A Disaster Preparedness Guide: How to Plan Before, During & After an Event

By Richard Dahm Senior Risk Consultant, National Hospitality Division, Wells Fargo Insurance Services | November 08, 2013

In the last five years the United States and countries around the world have witnessed many major natural disasters. Such disasters include hurricanes, tornados, tsunamis, severe windstorms and catastrophic flood damage that have left businesses, large and small, unable to recoup from their loss. Damage assessments by risk management and loss control specialists find to often preventative measures could have been implemented that would in part or significantly reduce the overall cost of a claim or the length of recovery time. The intent of this guide is to help business owners in the planning process for preparing and implementing an emergency plan. One that is activated before, during, and after an event.

PRE-EVENT PLANNING

  • Develop an Emergency Action Plan (EAP) and an Emergency Response Team (ERT).
    If you do not have one, consult your insurance broker or Risk Consultant to
    help with the implementation.

  • Members of the ERT should understand their specific roles and the overall goal and procedures outlined in the EAP. Members (with alternatives to cover
    all hours of operation) should also be trained to carry out their specified
    responsibilities.

  • The ERT leader should have authority to implement the EAP based on predetermined benchmarks.

  • Responsibilities should include when to shut down operations and send personnel home.

Coming up in January 2018...

Mobile Technology: Relentless Innovation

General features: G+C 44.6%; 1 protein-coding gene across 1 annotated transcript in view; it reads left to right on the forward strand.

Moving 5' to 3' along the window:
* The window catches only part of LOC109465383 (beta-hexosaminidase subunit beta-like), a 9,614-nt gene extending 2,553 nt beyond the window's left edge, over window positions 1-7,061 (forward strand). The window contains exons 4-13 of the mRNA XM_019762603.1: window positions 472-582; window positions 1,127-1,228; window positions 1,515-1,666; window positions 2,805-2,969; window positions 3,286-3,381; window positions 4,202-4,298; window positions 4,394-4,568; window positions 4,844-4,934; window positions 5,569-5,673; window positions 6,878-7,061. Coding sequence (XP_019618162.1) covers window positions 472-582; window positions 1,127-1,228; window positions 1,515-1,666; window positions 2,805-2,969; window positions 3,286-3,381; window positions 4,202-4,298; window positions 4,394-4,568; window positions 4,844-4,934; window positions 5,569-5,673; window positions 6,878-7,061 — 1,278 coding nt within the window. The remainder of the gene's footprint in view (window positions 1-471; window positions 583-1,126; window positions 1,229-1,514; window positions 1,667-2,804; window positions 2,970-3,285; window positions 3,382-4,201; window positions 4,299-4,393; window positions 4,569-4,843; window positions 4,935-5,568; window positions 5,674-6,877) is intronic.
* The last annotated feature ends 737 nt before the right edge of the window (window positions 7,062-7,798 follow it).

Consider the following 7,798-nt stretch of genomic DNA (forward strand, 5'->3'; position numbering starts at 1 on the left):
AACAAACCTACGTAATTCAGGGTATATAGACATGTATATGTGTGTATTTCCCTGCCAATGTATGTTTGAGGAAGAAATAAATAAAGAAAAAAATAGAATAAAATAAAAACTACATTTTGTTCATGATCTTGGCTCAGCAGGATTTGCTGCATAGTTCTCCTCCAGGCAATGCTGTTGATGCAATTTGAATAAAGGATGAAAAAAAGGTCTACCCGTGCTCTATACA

Technology has become a crucial component in attracting and retaining hotel guests, and the need to enhance a guest’s technology experience is driving a relentless pace of innovation. To meet and exceed guest expectations, 54% of hotels will spend more on technology in 2018, and mobile solutions in particular will top the list of capital investments. Many hotels are integrating mobile booking, mobile keys, mobile payments and mobile check-in into their operations. Other hotels are emphasizing the in-room experience, boosting bandwidth and upgrading flat screen TVs to more easily interface with guest mobile devices. And though not yet mainstream, there are many exciting technology developments on the near horizon. The Internet of Things (loT) is taking form in some places, and can be found in guest room control systems, voice activation systems, and in wearable sensors that can be used for access and payment options. Virtual reality headsets are available at some hotels so guests can enjoy virtual trips to exotic locations or if off-property, preview conference facilities and guest rooms. How long will it be before a hotel employs a fleet of robots for room service, or utilizes a hologram as a concierge, or installs gesture-controlled walls that feature interactive digital displays? Some hotels are already using augmented reality for translation services, or interactive wall maps, or even virtual décor. This pace of innovation is challenging property owners and brands to stay on top of the latest technology trends while still addressing current projects. The January Hotel Business Review will explore what some hotels are doing to maximize their opportunities in the mobile technology space.